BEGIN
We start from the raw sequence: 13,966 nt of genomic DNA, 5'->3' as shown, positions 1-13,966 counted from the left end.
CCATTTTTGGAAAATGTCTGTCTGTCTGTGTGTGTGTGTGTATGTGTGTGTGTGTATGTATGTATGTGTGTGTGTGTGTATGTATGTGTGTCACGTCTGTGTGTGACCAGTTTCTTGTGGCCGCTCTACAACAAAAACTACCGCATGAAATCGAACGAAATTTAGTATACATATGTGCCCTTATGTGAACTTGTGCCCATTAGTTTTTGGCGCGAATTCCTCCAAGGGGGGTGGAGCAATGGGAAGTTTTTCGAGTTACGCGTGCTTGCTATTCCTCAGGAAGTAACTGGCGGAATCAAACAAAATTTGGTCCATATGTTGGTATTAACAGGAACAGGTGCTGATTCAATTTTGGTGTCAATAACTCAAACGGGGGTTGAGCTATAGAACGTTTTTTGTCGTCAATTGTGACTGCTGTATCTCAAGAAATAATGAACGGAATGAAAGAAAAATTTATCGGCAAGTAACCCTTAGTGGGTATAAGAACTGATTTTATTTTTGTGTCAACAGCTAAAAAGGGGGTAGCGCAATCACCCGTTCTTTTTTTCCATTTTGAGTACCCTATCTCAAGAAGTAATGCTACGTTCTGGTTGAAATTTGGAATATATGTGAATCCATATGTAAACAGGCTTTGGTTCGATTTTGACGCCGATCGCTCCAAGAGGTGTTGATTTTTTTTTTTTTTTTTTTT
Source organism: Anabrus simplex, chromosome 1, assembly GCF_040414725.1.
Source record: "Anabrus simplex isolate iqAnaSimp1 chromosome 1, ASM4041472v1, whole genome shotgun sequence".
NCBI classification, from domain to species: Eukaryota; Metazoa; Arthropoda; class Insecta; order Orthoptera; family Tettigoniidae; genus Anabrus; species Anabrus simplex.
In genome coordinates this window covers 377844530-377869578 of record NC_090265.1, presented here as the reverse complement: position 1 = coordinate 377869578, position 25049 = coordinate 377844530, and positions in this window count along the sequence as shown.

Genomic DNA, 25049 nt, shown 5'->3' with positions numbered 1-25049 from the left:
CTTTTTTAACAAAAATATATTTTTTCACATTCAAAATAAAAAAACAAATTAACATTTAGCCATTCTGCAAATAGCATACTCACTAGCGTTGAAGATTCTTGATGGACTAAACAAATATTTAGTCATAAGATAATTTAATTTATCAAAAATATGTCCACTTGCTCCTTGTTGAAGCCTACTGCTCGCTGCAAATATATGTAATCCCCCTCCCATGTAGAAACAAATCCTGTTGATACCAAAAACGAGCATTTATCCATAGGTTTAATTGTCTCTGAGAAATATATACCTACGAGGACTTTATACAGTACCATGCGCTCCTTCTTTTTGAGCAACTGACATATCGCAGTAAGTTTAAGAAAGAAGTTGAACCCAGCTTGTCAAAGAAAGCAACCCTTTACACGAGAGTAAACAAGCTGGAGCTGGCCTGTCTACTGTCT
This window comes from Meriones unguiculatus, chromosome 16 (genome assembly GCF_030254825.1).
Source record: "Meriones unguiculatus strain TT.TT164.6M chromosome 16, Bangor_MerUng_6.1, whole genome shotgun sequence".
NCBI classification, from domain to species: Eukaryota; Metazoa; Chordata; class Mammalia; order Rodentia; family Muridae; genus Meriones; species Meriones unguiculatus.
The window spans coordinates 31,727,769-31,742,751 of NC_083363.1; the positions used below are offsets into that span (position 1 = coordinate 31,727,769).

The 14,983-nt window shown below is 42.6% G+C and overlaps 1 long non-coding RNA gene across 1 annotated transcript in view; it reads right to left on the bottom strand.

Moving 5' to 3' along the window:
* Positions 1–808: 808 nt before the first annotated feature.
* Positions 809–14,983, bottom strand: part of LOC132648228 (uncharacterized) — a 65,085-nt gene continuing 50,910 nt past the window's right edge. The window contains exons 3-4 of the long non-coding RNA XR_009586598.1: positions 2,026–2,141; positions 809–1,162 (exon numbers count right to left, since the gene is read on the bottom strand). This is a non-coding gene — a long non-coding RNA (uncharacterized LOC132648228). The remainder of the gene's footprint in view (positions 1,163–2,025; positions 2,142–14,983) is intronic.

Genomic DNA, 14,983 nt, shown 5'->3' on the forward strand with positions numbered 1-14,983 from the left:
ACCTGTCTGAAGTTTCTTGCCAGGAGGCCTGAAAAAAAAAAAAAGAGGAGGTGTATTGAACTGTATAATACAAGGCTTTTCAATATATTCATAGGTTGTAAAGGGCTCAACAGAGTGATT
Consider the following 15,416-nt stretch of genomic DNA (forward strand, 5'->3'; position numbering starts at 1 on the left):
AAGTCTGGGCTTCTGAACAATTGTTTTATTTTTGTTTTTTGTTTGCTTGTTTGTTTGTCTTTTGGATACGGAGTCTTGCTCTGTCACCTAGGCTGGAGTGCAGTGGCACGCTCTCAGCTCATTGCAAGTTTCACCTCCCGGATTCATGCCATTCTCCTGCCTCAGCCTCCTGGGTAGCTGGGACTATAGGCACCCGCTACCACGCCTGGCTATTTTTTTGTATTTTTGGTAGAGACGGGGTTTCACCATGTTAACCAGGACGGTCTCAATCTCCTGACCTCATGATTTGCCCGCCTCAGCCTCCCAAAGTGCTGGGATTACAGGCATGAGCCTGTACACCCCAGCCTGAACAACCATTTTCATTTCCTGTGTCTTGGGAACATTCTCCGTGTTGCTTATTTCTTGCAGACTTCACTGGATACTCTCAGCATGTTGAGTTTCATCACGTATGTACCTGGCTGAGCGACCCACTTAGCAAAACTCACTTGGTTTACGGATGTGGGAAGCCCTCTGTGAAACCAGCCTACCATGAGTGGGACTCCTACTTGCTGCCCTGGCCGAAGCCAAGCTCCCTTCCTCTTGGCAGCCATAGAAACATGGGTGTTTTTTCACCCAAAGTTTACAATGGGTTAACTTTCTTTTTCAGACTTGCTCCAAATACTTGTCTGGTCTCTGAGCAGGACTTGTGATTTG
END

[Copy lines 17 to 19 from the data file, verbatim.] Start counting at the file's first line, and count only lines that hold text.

Genomic DNA, 14,983 nt, shown 5'->3' on the forward strand with positions numbered 1-14,983 from the left:
ACCTGTCTGAAGTTTCTTGCCAGGAGGCCTGAAAAAAAAAAAAAGAGGAGGTGTATTGAACTGTATAATACAAGGCTTTTCAATATATTCATAGGTTGTAAAGGGCTCAACAGAGTGATT
Consider the following 15,416-nt stretch of genomic DNA (forward strand, 5'->3'; position numbering starts at 1 on the left):